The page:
The Seas. There is also continuing work to preserve Ocean Health, a daunting and occasionally discouraging task. But there are some optimistic signs. A few months ago we interviewed biologist Carl Safina about his book, The View from Lazy Point, describing changes he has seen in fish flows and populations near his home in Long Island. Now Carl has prepared a series airing on PBS. It’s called SAVING THE OCEAN:

In one episode called “Shark Reef,” Carl travels to Belize’s Glover’s Reef Marine Reserve, where harks are thriving in the Reserve, in contrast to large parts of the world where the fin trade kills millions of sharks every year. The Reserve, which covers an entire Caribbean coral atoll, allows some fishing but bans longlines and nets – the methods most lethal to sharks. He also heads to the Belize City fish market, where the resident fin trader shows him bags of dried shark fins ready for sale. The huge global trade in shark fins – to make shark fin soup – is driving many shark species to extinction, but Carl finds hope in the idea of marine reserves, and in changing consumer tastes in China.

In another Episode of Saving the Ocean, The Sacred Island , Carl Safina travels to the island of Pemba, part of the Zanzibar island chain off the East African coast, where local fishing villages are winning control over their vital fishing grounds. Once threatened by resort development, Pemba’s pristine reefs and lagoons – World Heritage candidates – are now managed by, and for, the fishermen.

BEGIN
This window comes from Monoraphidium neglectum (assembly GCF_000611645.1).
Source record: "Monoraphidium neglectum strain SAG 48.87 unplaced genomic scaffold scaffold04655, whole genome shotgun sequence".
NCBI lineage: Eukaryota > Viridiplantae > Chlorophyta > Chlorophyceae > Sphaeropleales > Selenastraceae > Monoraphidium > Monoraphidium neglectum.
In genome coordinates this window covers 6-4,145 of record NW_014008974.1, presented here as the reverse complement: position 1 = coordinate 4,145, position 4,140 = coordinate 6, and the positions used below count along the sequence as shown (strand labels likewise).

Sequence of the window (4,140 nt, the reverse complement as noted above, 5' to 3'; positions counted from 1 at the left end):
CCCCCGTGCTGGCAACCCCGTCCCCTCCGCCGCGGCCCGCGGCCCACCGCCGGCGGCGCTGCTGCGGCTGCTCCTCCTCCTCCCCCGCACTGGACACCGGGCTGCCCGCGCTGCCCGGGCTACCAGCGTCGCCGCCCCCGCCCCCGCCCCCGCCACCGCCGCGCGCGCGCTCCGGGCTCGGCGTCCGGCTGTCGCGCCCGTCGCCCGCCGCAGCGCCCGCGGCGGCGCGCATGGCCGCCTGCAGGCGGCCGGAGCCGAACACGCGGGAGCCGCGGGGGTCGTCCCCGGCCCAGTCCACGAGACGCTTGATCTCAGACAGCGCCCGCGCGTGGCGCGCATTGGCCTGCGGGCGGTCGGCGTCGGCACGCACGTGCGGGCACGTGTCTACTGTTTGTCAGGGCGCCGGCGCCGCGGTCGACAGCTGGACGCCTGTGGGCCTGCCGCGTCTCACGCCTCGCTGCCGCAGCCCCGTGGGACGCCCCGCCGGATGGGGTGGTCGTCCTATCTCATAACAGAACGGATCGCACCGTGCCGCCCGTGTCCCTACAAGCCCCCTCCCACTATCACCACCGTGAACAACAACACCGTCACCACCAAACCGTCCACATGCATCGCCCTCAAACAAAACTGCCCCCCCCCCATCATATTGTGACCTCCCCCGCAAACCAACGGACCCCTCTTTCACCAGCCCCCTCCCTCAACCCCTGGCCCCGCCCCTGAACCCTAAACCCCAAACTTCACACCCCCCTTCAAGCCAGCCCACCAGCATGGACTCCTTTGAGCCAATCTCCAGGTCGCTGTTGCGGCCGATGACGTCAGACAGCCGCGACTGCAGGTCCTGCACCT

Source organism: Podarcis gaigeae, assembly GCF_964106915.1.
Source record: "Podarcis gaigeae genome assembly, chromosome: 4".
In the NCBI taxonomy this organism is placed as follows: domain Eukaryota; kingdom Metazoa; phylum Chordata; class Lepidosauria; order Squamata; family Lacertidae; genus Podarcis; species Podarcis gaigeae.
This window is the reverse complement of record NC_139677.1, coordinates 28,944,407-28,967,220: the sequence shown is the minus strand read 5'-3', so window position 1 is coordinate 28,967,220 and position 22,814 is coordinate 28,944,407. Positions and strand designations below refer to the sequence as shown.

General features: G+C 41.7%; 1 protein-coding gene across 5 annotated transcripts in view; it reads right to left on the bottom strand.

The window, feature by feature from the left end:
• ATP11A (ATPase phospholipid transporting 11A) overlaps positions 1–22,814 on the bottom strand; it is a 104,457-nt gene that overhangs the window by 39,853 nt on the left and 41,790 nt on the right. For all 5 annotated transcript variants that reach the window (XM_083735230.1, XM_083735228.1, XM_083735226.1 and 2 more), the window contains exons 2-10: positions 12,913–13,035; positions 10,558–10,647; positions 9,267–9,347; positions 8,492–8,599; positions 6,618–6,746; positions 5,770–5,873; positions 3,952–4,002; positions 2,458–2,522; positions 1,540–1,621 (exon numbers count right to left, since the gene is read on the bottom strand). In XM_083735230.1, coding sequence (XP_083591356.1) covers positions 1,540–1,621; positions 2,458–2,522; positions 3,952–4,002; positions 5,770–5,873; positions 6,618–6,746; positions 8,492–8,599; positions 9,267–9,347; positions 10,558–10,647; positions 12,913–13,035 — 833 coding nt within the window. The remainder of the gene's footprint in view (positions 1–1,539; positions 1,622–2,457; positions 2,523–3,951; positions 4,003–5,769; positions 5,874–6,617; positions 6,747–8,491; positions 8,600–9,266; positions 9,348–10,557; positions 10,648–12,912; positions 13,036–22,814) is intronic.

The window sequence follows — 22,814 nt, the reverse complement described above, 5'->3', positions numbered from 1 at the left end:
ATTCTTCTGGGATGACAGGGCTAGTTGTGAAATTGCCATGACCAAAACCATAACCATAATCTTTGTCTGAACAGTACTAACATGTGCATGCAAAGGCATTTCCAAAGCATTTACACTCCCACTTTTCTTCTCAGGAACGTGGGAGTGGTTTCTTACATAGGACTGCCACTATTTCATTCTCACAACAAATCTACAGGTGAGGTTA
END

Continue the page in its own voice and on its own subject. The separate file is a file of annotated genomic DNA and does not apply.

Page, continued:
And in a forthcoming episode, The Great Whale Comeback, he studies the near-extinction and remarkable increase of great whales in much of the world. In the North Atlantic the Gray Whale was hunted to extinction and the Right Whale’s hold on existence remains tenuous – but Humpbacks, Finbacks, Minkes and others have increased impressively. In the Pacific the Blue Whale is also on an impressive recovery streak, Sperm Whales are common in some places, and Gray Whales allow tourists to pet them.

Other episodes by Carl Safina on Saving the Ocean include: Have Your Shrimp and Eat Them, where he explores sustainable shrip farming methods that avoid mangrove destruction; and Fish and Rocket Science, dicussing ways of reversing fish declines in Australia’s Great Barrier Reef and Cape Cod. Additional programs will cover swordfish, the white marlin, tuna and dolphins, and that dinosaur of the deep: the leatherback turtle. Both the dvds and the program schedule are available at the pbs web site<http://www.pbs.org/programs/saving-the-ocean/tv-schedule/>

Farmaggedon. Last week we talked with Chris Kerston of Chaffin Family Orchards about “Farmaggedon: The Unseen War on Family Farms,” being shown tomorrow night at the El Ray theater. Filmmaker Kristin Carty will be on hand to discuss the film, which documents attacks–literal attacks–on family farms that are not part of the industrial agriculture juggernaut. It’s a shocking film and speaks directly to the need for us to protect our access to local, undrugged, unpoisoned food.

The event is a fundraiser for the Farm-to-Consumer Legal Defense Fund, which helps protect family farms and other providers of locally sourced products from undue harassment.The last we heard, the show at the El Ray is nearly a sellout, but you can go to Chico Natural Foods to check for tickets or go online to <farmageddon.eventbrite.com> for ticket info. Also, the film will be out as a DVD in a few months; check out the website at Farmaggedonthemovie.com.